• Dr. Stephen Stringham -- Stringham is an adjunct professor at Kenai Peninsula College and Matanuska-Susitna College. He is heavily involved with a number of bear groups and has raised three orphaned grizzly bear cubs that were later released into the wild. He will teach students wildlife safety.

• Dr. Dave Wartinbee -- Wartinbee is a biology professor at Kenai Peninsula College. He will teach students river biology, hydrology and fish characteristics.

"When I'm fishing, I also see a lot of people that don't respect the resource," Turner said. "Part of creating an educated angler is getting people to respect that resource.

"This is a pretty special place. We should take care of it."

• Wayne Engle -- Engle is an adjunct professor with the University of Alaska's Mining and Petroleum Training Service. He is a retired Army Special Forces warrant officer who has taught survival techniques throughout the world for 26 years. Engle will teach academy students boat safety and cold-water survival techniques.

In addition to fishing techniques, classroom time also will be spent on caring for an angler's catch. Ansel will instruct students on filleting, freezing, smoking and canning.

Then, of course, there are the afternoon fishing trips.

Those in the fishing class get a walk-in river trip, a guided river trip, a fly-in lake or river trip and a guided salmon and halibut saltwater trip. The location of the trips depends on the location of the fish.

Students in the fishing class staying at Alaska Christian College, a five-minute walk from KPC, will pay between $1,240 and $1,285 (depending on cabin choice) for meals, lodging, classes and trips. Day students will pay $980.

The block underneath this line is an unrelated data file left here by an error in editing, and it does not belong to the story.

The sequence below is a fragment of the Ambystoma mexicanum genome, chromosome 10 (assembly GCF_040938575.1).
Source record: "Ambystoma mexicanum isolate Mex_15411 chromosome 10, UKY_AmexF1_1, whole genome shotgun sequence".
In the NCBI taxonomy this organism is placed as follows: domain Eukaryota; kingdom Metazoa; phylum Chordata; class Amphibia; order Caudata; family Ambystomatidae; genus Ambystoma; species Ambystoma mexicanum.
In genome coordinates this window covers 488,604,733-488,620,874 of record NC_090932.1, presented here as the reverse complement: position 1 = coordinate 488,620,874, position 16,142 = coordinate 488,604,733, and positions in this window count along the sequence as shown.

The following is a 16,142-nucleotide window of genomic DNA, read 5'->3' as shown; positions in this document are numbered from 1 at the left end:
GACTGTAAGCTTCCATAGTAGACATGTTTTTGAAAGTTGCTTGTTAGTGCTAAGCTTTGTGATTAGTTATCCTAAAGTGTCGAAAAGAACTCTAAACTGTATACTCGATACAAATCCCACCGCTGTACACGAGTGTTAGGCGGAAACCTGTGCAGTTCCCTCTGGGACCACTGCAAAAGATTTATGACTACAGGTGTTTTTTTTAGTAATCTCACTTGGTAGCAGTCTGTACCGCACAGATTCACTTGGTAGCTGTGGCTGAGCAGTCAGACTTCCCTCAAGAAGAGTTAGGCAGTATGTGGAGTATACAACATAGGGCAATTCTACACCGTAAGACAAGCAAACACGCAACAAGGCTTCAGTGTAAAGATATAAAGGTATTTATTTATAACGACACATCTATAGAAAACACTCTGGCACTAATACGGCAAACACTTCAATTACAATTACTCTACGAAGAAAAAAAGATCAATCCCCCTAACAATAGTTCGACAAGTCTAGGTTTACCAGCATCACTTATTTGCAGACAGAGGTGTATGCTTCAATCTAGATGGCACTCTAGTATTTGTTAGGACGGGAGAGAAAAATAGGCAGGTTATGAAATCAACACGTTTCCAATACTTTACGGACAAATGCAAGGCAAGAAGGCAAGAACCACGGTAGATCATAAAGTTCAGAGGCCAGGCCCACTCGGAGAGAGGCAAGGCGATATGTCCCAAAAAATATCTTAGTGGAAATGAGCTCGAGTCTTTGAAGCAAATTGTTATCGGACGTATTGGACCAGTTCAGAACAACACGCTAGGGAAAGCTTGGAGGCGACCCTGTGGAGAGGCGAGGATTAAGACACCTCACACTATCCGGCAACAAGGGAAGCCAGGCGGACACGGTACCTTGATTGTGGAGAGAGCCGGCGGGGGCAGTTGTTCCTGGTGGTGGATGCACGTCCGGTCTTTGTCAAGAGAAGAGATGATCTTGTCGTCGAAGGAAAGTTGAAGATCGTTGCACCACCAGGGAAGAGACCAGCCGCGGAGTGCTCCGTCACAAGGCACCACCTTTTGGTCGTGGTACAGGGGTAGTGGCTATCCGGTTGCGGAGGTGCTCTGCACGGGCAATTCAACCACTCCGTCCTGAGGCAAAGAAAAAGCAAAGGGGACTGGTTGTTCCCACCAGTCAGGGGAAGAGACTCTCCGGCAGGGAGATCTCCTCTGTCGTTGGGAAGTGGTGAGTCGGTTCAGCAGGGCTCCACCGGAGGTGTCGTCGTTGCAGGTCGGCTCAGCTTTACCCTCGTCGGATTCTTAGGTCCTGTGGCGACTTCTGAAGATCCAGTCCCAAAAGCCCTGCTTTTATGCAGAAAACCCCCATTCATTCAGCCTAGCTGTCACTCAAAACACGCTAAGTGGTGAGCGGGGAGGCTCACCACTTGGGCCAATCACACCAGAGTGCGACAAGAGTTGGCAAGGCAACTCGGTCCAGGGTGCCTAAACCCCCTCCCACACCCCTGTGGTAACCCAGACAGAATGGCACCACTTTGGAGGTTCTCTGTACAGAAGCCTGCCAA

Those in the fly-fishing class get two walk-in river trips, a fly-in lake or stream trip and a daylong drift boat trip on the upper Kenai River.

Students in the fly-fishing class staying at Alaska Christian College will pay between $1,275 and $1,320. Day students will pay $1,015.

Also, it is recommended that students purchase and read Atcheson's book, which is called "Fishing Alaska's Kenai Peninsula," before attending the class.

"We wanted to make it affordable, but we wanted to make it a great experience, too," Turner said. "When people come up here, they expect fabulous fishing experiences like the fly-in trips."

Added Atcheson: "When you add up how much those trips would cost on their own, plus add in all that classroom instruction, you're getting a good deal."

Word about the academy is just starting to trickle out in press releases, brochures and on the Internet.

"The reaction has been totally positive from everyone," Turner said. "A lot of people say it's something that should have been done a long time ago. They're surprised nobody has done it already."

Atcheson is expecting the 40 slots to fill up quickly because the academy appeals to such a wide cross section of anglers. With so many instructors, the academy will be able to service all levels of anglers.

"I figured this would appeal to people without a lot of experience," Atcheson said. "I have a friend in Anchorage who has fished here for 20 years. He took a look at some of the people involved with this and wanted to do it because he felt he could still learn a lot.

"That surprised me."

Turner is hoping to see the fishing academy grow to six to eight classes in the summer of 2004. This summer's classes will not earn college credit, but Turner and Atcheson hope the classes in 2004 will earn college credit.

Turner also would like this class to be the beginning of a more intense foray into outdoor education at the college. Already, the college is offering a "Nature: Pictures and Prose" course to coincide with the academy sessions.

To reserve a spot in the class, or to find out more information, call 262-0300 and ask for the Kenai Fishing Academy. Information also is available at http:// kenaifishing.kpc.alaska.edu.